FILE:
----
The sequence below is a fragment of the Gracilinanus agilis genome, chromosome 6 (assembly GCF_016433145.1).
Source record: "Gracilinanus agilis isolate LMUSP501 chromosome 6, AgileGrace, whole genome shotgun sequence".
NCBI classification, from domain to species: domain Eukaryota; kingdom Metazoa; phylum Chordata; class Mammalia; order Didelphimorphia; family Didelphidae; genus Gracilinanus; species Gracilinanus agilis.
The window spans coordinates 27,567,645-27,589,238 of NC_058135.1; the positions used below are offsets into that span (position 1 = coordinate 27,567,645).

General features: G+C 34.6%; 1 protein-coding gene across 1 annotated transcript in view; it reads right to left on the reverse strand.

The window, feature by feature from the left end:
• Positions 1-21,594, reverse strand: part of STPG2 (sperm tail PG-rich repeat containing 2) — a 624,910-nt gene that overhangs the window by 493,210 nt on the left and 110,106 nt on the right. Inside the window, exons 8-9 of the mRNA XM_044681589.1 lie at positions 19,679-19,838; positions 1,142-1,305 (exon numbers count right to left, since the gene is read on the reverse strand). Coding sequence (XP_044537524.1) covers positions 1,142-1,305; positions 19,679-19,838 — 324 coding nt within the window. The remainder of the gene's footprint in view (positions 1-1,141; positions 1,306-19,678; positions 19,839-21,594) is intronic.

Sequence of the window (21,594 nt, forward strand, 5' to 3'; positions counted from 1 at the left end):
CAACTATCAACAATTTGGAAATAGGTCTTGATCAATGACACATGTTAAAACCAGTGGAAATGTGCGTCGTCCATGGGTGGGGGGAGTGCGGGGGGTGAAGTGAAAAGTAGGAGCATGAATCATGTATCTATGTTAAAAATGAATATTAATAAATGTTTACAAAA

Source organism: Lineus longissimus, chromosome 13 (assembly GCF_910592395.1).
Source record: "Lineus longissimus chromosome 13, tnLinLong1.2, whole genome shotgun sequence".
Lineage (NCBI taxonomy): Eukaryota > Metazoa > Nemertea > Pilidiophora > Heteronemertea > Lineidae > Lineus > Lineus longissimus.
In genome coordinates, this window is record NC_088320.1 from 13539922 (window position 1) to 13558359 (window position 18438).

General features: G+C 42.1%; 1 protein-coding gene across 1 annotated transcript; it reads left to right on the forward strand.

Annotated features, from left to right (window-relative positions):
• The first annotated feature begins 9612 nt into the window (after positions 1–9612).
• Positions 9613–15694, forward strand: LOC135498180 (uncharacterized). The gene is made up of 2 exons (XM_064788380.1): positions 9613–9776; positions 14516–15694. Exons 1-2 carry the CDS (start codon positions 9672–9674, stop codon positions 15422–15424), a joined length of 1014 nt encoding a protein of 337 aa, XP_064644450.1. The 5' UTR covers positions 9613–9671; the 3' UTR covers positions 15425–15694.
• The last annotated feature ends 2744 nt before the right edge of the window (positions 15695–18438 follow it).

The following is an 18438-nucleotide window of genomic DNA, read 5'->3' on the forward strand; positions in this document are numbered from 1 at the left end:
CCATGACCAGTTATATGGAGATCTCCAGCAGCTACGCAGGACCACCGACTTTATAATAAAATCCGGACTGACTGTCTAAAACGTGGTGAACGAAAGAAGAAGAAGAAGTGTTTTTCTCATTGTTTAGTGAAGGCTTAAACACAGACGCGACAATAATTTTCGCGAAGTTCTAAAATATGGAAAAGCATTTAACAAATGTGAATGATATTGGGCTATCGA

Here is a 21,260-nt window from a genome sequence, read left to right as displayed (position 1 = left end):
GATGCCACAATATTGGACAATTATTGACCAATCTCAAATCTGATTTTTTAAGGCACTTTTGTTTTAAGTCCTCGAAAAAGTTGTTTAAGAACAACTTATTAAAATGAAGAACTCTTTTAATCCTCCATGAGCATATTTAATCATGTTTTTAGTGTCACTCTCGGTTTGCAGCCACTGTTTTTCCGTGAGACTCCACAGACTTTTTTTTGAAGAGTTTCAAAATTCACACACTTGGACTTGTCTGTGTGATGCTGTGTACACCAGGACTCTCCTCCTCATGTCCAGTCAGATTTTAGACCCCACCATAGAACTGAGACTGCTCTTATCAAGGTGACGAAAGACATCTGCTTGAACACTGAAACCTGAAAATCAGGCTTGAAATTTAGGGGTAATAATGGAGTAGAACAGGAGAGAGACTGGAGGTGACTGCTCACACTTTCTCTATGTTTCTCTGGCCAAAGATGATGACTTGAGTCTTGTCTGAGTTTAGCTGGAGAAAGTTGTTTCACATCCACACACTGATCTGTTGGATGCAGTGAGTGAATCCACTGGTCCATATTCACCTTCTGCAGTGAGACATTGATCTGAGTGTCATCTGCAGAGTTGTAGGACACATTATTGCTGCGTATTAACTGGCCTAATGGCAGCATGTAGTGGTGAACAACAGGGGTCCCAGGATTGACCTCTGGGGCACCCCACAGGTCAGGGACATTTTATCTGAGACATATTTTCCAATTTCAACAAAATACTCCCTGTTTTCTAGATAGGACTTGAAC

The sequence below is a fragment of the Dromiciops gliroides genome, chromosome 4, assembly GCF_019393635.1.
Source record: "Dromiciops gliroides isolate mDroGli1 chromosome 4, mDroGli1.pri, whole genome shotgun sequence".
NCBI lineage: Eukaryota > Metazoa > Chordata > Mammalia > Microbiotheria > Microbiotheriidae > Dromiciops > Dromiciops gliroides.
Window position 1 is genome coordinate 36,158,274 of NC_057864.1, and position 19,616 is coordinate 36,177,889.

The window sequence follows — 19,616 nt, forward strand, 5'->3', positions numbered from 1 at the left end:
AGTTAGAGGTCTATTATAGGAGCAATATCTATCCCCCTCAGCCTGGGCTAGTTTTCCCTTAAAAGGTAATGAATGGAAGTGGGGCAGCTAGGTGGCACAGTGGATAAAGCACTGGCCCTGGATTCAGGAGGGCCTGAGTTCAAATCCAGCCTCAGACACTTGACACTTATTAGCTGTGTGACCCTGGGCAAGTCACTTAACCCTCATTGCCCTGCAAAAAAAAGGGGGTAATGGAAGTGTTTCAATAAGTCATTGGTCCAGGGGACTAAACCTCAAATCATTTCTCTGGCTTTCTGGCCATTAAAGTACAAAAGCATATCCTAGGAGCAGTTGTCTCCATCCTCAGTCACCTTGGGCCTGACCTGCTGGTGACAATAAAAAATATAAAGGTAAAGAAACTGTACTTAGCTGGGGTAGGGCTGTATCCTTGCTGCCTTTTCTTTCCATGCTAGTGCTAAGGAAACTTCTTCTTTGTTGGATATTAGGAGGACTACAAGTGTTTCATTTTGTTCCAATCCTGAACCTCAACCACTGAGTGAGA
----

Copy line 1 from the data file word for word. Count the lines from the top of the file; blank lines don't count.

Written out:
The sequence below is a fragment of the Gracilinanus agilis genome, chromosome 6 (assembly GCF_016433145.1).